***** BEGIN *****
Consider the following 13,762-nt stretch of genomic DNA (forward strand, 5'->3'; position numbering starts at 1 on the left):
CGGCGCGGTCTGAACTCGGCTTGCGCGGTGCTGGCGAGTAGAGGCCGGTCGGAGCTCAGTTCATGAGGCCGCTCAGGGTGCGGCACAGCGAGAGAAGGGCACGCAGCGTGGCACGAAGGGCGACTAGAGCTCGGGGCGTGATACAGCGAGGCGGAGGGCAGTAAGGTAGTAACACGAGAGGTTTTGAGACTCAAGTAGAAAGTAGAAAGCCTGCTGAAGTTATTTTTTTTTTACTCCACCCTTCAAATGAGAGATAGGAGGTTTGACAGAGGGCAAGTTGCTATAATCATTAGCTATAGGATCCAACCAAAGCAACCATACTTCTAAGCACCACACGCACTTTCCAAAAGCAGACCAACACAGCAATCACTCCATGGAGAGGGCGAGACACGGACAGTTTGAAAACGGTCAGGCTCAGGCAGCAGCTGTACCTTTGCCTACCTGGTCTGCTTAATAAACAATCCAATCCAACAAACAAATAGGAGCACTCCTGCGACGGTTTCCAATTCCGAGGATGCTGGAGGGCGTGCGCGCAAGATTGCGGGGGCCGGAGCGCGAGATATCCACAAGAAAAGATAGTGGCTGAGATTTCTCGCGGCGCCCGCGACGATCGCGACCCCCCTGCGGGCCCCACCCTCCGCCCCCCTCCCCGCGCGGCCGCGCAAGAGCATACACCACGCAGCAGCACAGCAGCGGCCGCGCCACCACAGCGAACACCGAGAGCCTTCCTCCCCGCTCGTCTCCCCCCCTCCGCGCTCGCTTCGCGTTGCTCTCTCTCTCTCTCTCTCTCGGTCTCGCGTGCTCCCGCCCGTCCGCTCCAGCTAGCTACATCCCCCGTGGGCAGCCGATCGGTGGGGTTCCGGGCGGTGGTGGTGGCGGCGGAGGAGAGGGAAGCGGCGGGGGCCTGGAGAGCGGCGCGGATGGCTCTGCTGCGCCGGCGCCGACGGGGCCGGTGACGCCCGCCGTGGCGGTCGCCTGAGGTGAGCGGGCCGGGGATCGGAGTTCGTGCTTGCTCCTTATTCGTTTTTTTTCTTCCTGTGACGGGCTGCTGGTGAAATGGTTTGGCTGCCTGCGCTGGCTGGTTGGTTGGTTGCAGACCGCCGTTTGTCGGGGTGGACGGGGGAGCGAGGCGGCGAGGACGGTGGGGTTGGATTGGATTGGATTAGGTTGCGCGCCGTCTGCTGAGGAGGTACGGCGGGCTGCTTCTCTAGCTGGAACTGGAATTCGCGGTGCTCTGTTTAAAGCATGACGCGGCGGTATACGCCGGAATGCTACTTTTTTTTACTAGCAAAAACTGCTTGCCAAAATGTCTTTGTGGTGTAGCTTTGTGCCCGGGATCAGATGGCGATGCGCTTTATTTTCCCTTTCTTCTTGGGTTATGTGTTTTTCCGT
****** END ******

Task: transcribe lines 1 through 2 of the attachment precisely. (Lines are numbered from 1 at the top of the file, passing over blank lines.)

Consider the following 13,762-nt stretch of genomic DNA (forward strand, 5'->3'; position numbering starts at 1 on the left):
CGGCGCGGTCTGAACTCGGCTTGCGCGGTGCTGGCGAGTAGAGGCCGGTCGGAGCTCAGTTCATGAGGCCGCTCAGGGTGCGGCACAGCGAGAGAAGGGCACGCAGCGTGGCACGAAGGGCGACTAGAGCTCGGGGCGTGATACAGCGAGGCGGAGGGCAGTAAGGTAGTAACACGAGAGGTTTTGAGACTCAAGTAGAAAGTAGAAAGCCTGCTGAAGTTATTTTTTTTTTACTCCACCCTTCAAATGAGAGATAGGAGGTTTGACAGAGGGCAAGTTGCTATAATCATTAGCTATAGGATCCAACCAAAGCAACCATACTTCTAAGCACCACACGCACTTTCCAAAAGCAGACCAACACAGCAATCACTCCATGGAGAGGGCGAGACACGGACAGTTTGAAAACGGTCAGGCTCAGGCAGCAGCTGTACCTTTGCCTACCTGGTCTGCTTAATAAACAATCCAATCCAACAAACAAATAGGAGCACTCCTGCGACGGTTTCCAATTCCGAGGATGCTGGAGGGCGTGCGCGCAAGATTGCGGGGGCCGGAGCGCGAGATATCCACAAGAAAAGATAGTGGCTGAGATTTCTCGCGGCGCCCGCGACGATCGCGACCCCCCTGCGGGCCCCACCCTCCGCCCCCCTCCCCGCGCGGCCGCGCAAGAGCATACACCACGCAGCAGCACAGCAGCGGCCGCGCCACCACAGCGAACACCGAGAGCCTTCCTCCCCGCTCGTCTCCCCCCCTCCGCGCTCGCTTCGCGTTGCTCTCTCTCTCTCTCTCTCTCGGTCTCGCGTGCTCCCGCCCGTCCGCTCCAGCTAGCTACATCCCCCGTGGGCAGCCGATCGGTGGGGTTCCGGGCGGTGGTGGTGGCGGCGGAGGAGAGGGAAGCGGCGGGGGCCTGGAGAGCGGCGCGGATGGCTCTGCTGCGCCGGCGCCGACGGGGCCGGTGACGCCCGCCGTGGCGGTCGCCTGAGGTGAGCGGGCCGGGGATCGGAGTTCGTGCTTGCTCCTTATTCGTTTTTTTTCTTCCTGTGACGGGCTGCTGGTGAAATGGTTTGGCTGCCTGCGCTGGCTGGTTGGTTGGTTGCAGACCGCCGTTTGTCGGGGTGGACGGGGGAGCGAGGCGGCGAGGACGGTGGGGTTGGATTGGATTGGATTAGGTTGCGCGCCGTCTGCTGAGGAGGTACGGCGGGCTGCTTCTCTAGCTGGAACTGGAATTCGCGGTGCTCTGTTTAAAGCATGACGCGGCGGTATACGCCGGAATGCTACTTTTTTTTACTAGCAAAAACTGCTTGCCAAAATGTCTTTGTGGTGTAGCTTTGTGCCCGGGATCAGATGGCGATGCGCTTTATTTTCCCTTTCTTCTTGGGTTATGTGTTTTTCCGT